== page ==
Rough fire burns 32,000 acres of Sierra forest in march toward Hume Lake

Rough fire

A tanker plane drops fire retardant along the Highway 180 area while battling the Rough fire.

(U.S. Forest Service)

A 32,414-acre wildfire burning in Sierra Nevada forests continued Thursday to move toward Hume Lake and nearby campgrounds after thousands of people fled the flames.

More than 1,000 firefighters were tackling the Rough fire as flames ran through trees, chaparral and tall grass in steep hillsides and isolated ridges in the Sierra National Forest, Sequoia National Forest and Sequoia and Kings Canyon National Park, according to the U.S. Forest Service.

The fire was only 3% contained Thursday and burning in a drainage.

Hand crews and bulldozers worked throughout the day to establish a containment line, but flames appeared to move closer to the Hume Lake Christian Camp, a year-round campground for teens and adults.


In just 2½ hours, more than 2,500 people fled nearby cabins, campgrounds and the Hume Lake Christian Camp as flames crossed the Kings River and Highway 180. As the fire grew rapidly, campers, hikers and residents sought safer ground.

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The lightning-sparked fire started July 31 just east of Fresno but spread rapidly early this week because of low humidity and warm temperatures. The fire is nearing the lake, which is in Sequoia National Forest to the south.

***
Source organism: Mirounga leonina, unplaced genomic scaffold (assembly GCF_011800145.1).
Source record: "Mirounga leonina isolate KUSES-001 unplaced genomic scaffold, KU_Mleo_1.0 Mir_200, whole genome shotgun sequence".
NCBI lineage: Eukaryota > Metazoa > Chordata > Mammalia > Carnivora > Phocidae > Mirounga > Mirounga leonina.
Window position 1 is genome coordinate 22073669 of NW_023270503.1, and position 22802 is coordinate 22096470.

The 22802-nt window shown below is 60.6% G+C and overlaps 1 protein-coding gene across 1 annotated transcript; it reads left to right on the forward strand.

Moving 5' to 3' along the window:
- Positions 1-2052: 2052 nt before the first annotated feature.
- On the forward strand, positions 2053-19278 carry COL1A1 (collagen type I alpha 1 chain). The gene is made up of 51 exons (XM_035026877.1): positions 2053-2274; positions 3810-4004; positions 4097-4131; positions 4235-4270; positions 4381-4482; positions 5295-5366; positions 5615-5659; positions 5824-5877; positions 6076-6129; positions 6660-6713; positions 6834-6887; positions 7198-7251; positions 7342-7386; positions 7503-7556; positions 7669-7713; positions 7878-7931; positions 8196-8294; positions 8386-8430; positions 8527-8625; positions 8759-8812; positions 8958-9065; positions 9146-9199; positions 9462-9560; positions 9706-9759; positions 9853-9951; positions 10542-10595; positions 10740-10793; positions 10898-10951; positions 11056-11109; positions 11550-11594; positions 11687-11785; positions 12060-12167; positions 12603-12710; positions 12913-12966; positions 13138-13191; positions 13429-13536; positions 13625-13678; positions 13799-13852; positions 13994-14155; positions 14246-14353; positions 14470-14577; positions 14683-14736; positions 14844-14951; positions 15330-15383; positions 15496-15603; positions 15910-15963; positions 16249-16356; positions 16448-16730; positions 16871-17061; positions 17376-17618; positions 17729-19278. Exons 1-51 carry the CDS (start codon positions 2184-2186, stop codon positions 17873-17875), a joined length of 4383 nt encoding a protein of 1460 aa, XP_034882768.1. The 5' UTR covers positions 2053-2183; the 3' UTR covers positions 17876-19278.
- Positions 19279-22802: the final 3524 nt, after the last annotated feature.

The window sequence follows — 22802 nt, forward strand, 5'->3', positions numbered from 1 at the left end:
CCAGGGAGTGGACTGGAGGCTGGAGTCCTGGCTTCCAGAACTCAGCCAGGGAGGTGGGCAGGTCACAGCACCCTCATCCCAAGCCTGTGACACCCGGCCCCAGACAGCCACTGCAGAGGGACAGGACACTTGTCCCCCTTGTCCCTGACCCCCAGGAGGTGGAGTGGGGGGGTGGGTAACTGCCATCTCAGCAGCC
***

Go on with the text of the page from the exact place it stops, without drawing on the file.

By Wednesday night, the fire remained along ridge tops near Kings Canyon, according to Hume Lake Christian Camp.


“Night watches will keep on constant lookout for any changes tonight, but the fire has settled down with nightfall,” the camp said.

Although the camp was evacuated, more than 400 firefighters remained to defend structures from approaching flames.

“We ask that you pray for their safety as they get ready to defend the area,” the camp said.

Meanwhile, the National Weather Service said a smoke plume from the fire rose more than 20,000 feet Wednesday.

Firefighters are expecting cooler weather, which should allow them to make progress at night and through the weekend.

For breaking news in California, follow @VeronicaRochaLA on Twitter.


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